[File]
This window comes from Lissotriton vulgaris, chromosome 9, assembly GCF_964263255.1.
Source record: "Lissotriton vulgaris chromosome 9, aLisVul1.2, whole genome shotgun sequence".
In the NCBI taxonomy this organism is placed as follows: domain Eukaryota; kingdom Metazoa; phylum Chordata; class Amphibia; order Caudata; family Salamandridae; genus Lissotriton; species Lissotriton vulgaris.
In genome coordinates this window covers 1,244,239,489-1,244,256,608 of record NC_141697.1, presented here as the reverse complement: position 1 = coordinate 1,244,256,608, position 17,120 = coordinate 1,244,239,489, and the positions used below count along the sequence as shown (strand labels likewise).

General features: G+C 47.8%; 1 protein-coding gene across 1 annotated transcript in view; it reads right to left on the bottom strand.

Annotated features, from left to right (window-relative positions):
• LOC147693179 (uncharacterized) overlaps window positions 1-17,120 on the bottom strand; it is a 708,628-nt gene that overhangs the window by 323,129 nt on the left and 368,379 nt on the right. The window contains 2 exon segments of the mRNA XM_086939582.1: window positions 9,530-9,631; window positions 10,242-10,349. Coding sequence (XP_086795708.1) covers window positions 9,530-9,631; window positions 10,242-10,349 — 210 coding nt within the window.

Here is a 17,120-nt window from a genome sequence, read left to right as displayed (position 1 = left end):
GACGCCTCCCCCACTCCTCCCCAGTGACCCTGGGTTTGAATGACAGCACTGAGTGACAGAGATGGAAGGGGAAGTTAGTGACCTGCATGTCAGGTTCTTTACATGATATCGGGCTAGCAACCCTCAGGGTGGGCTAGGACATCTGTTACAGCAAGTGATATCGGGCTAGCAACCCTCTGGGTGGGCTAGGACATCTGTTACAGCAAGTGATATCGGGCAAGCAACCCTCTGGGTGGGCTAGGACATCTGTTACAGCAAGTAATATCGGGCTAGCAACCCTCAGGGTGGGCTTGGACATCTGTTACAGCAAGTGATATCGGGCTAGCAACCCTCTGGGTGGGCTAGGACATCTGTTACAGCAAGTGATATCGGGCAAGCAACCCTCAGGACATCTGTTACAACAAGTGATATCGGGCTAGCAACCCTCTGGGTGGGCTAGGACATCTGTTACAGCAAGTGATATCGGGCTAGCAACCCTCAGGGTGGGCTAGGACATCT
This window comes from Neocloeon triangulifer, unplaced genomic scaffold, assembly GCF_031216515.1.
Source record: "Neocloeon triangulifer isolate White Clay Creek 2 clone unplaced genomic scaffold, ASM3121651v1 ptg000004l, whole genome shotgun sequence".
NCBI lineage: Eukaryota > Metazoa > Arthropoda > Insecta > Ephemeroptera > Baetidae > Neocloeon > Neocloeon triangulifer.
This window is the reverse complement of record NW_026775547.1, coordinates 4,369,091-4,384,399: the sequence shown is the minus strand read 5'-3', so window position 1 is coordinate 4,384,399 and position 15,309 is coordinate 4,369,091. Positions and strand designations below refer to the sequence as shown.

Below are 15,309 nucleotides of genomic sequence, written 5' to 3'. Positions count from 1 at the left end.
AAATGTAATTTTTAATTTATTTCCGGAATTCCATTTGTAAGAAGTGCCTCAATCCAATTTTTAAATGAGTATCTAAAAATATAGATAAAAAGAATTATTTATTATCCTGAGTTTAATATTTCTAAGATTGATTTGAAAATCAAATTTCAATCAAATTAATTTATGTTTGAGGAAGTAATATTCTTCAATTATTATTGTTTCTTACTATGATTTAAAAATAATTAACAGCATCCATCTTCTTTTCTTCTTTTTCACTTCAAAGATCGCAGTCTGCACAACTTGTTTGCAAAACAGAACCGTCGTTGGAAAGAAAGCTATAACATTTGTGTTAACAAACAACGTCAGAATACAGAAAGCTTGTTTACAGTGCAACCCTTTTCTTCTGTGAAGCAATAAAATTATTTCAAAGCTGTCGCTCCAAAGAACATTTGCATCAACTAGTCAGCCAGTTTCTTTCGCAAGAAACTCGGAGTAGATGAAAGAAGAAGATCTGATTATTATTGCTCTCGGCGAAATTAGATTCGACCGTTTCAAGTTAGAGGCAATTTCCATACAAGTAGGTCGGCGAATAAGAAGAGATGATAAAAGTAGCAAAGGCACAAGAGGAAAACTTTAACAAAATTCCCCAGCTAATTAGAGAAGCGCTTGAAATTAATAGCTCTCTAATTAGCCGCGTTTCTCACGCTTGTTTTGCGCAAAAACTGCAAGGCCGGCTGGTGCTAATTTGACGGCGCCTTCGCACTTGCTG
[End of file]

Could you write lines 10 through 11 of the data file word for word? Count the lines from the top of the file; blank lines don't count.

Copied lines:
This window comes from Neocloeon triangulifer, unplaced genomic scaffold, assembly GCF_031216515.1.
Source record: "Neocloeon triangulifer isolate White Clay Creek 2 clone unplaced genomic scaffold, ASM3121651v1 ptg000004l, whole genome shotgun sequence".